“Sometimes things happen so fast you don’t get a chance to say what’s really important” says Lucky’s (Sihle Dlamini’s) mother Singile (Jabu Tshabalala) in a tape she’s left her son when she’s dying of AIDS (in the DVD release of the movie Lucky by Film Movement on June 4, 2013). Lucky himself is a young boy in a Zulu village in South Africa who sets off for the city of Durban to find his uncle (James Ngcobo), to whom Singile has entrusted money for his care and schooling.
But, as we all know, sometimes life doesn’t work out as planned. Lucky is eager to see the big city filled with cars, where he thinks that he will become a man (although he doesn’t really know what this will entail). But Lucky’s uncle squanders Lucky’s money on the proverbial wine, women and song lifestyle because he doesn’t really care about him.
Resourcefully Lucky turns to an elderly East Indian woman, Padma (Jayashree Basavaraj) whom he calls Granny and who lives in his uncle’s building. Lucky brings her fresh water and she lets him play the tape from his mother on her recorder, and despite being prejudiced against black-skinned people her heart reaches out to this poor orphan boy. She tries to adopt Lucky but is foiled by the uncle, and so she enlists the aid of a taxi driver Bongile (Mdo Duzi) and pays him to drive her and Lucky on a search for Lucky’s father. But Lucky runs away and tries to pretend he’s a typical student at a school, for one day playing soccer and learning about Nelson Mandela, before he’s thrown out by the principal (just like so many other boys who try this every month, the principal tells Lucky).
We learn that Padma has lost her own young son long ago (explaining why she goes to such extreme lengths to help Lucky). At first Lucky refuses to believe that his father is alive because his mother has told him that his father is dead, but he learns that even the best of adults lie sometimes, for their own reasons. The end of the story is not what we would expect.
There could be no better actor than Sihle Dlamini to play the part of a boy bereft of all the love he’s ever had who’s still young enough to think that he’ll find an adult substitute who will cherish him. Jayashree Basavaraj, well-known as an actress and singer in India, is absolutely believable as a lonely and aging woman who tries to help Lucky better himself and find his father. Shifting painfully through the many emotions she feels she remembers her own life and its greatest loss. That Lucky and Padma should form such a strong bond that must inevitably be broken is one of life’s cruel twists and turns. The topic of AIDS and its resultant orphans in great quantitude (and what it means to so many individuals) is strongly brought home to us.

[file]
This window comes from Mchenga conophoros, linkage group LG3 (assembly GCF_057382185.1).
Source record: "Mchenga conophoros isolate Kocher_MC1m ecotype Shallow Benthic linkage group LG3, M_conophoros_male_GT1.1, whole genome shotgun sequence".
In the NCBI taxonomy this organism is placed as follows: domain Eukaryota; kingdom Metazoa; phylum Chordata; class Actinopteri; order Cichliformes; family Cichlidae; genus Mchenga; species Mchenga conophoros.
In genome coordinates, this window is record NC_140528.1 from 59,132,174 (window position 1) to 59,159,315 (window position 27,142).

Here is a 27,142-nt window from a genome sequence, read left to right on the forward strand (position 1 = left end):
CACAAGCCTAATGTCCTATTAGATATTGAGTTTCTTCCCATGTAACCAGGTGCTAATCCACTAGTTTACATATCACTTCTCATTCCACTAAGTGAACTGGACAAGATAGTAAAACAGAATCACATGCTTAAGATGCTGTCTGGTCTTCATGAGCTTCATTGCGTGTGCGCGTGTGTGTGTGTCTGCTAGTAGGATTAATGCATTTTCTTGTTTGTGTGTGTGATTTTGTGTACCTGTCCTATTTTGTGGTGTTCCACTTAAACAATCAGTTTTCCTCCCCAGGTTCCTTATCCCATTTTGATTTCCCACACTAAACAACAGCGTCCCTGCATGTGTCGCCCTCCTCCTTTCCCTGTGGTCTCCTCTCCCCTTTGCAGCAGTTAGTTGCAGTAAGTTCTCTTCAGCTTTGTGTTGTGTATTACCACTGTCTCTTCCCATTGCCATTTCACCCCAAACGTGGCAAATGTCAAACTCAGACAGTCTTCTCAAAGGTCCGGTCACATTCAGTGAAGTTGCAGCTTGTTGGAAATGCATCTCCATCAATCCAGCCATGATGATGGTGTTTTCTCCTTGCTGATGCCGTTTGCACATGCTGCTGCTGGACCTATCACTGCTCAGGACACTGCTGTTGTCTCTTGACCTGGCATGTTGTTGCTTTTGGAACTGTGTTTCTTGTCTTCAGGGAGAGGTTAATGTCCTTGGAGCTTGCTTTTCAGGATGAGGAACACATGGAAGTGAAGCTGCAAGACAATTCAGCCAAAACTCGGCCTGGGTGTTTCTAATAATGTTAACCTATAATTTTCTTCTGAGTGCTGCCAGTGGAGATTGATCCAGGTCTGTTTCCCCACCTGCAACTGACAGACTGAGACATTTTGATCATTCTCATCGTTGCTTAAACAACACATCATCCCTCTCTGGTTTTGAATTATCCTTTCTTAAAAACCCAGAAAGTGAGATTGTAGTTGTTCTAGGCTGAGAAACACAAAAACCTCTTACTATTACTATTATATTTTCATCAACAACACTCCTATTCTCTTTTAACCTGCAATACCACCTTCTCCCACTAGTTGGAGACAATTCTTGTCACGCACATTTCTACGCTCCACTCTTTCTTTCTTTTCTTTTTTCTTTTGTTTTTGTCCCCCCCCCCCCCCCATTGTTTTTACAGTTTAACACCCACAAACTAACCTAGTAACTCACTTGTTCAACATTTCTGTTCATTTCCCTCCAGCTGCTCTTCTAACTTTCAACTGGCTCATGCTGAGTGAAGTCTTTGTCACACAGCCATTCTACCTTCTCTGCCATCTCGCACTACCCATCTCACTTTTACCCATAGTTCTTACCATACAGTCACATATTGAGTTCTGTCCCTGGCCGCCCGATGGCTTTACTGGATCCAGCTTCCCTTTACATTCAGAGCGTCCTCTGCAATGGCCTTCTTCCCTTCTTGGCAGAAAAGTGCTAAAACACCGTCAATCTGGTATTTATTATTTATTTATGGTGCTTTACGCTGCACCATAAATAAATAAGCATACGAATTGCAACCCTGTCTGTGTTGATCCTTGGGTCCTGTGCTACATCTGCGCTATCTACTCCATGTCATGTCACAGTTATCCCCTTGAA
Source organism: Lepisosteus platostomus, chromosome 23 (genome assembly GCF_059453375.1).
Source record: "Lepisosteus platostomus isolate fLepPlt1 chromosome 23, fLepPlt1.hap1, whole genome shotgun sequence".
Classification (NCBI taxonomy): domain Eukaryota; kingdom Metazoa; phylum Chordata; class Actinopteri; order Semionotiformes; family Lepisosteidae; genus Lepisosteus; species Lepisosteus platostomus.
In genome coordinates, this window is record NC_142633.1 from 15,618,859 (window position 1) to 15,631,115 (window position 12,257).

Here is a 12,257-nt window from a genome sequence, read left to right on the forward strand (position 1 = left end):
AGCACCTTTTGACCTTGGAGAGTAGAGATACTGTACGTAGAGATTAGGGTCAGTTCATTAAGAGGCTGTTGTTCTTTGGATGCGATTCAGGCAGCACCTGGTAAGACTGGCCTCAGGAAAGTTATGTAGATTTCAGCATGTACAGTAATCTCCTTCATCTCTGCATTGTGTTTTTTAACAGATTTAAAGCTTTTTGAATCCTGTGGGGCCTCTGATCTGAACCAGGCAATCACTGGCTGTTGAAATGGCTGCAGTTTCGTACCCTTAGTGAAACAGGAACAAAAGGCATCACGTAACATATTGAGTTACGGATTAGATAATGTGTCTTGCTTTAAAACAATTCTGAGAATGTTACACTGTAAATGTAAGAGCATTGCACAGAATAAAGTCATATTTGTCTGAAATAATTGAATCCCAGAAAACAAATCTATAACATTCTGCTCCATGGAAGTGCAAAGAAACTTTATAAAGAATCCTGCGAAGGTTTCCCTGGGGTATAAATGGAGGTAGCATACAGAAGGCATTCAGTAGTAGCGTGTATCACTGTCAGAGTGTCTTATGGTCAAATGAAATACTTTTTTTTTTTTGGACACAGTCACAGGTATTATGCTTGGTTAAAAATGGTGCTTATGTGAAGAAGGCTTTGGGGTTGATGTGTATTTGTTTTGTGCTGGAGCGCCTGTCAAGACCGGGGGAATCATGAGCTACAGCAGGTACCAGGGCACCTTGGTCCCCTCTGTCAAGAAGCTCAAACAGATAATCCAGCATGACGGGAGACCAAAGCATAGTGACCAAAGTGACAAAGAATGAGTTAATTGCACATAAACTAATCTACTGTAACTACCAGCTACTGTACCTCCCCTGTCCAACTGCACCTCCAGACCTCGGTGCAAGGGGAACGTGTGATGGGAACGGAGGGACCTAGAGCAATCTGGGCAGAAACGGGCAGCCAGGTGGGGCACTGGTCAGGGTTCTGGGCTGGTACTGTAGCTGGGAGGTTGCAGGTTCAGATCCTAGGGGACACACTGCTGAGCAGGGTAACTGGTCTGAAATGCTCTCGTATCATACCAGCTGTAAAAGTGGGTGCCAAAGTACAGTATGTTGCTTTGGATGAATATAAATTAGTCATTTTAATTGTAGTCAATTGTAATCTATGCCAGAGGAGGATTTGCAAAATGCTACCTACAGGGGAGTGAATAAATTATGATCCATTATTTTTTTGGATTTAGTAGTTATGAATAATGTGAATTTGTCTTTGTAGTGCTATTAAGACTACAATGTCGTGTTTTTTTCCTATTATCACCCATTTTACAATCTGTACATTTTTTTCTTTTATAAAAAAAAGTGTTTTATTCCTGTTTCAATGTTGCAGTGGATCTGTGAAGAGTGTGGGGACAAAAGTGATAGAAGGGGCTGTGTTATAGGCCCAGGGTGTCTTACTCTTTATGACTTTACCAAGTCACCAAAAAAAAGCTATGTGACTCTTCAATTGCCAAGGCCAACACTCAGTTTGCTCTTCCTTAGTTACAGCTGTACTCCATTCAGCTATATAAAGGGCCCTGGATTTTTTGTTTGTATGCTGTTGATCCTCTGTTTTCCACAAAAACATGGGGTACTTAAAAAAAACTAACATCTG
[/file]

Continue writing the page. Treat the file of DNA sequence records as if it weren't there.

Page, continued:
Director Avie Luthra, who received many awards for his precedent short (also named Lucky) is British, but his film is very South African, mixing not only the cultures of the nationalities who live there but personifying the hope and blind faith of the young who must somehow survive (and pointing out how some choose looting and others strive to make a better life for themselves). Avie Luthra notes that at a funeral he saw “a small 10-year-old boy weeping into the grave of his recently buried mother. The moment was as casual as a child playing with a toy. It was nothing but a brief glimpse into his pain and then it was gone. But the future of that boy struck me deeply and made me wonder how he links into all the street children and homeless boys you see at traffic lights in South African cities.” I recommend this film highly, as it will bring your world consciousness (and conscience) into sharp focus.
Reviewed By Christina Zawadiwsky
Christina Zawadiwsky is Ukrainian-American, born in New York City, has a degree in Fine Arts, and is a poet, artist, journalist, critic and TV producer. She has received a National Endowment For The Arts award, two Wisconsin Arts Board awards, a Co-Ordinating Council Of Literary Magazines Award, and an Art Futures Award, among other honors. She was the originator and producer of Where The Waters Meet, a local TV series created to facilitate the voices of artists of all genres in the media, for which she won two national and twenty local awards and a Commitment To Community Television Award. She is also a contributing editor to the annual Pushcart Prize Anthology (and has received one herself), the recipient of an Outstanding Achievement Award from the Wisconsin Library Association, has published many books of poetry and has had poetry and fiction in hundreds of literary periodicals. She has reviewed music for Music Room Reviews, films for Movie Room Reviews, Movie Scribes, and FilmSay, and is currently reviewing books and films online for Book Room Reviews at www.bookroomreviews.com while also showing artwork professionally.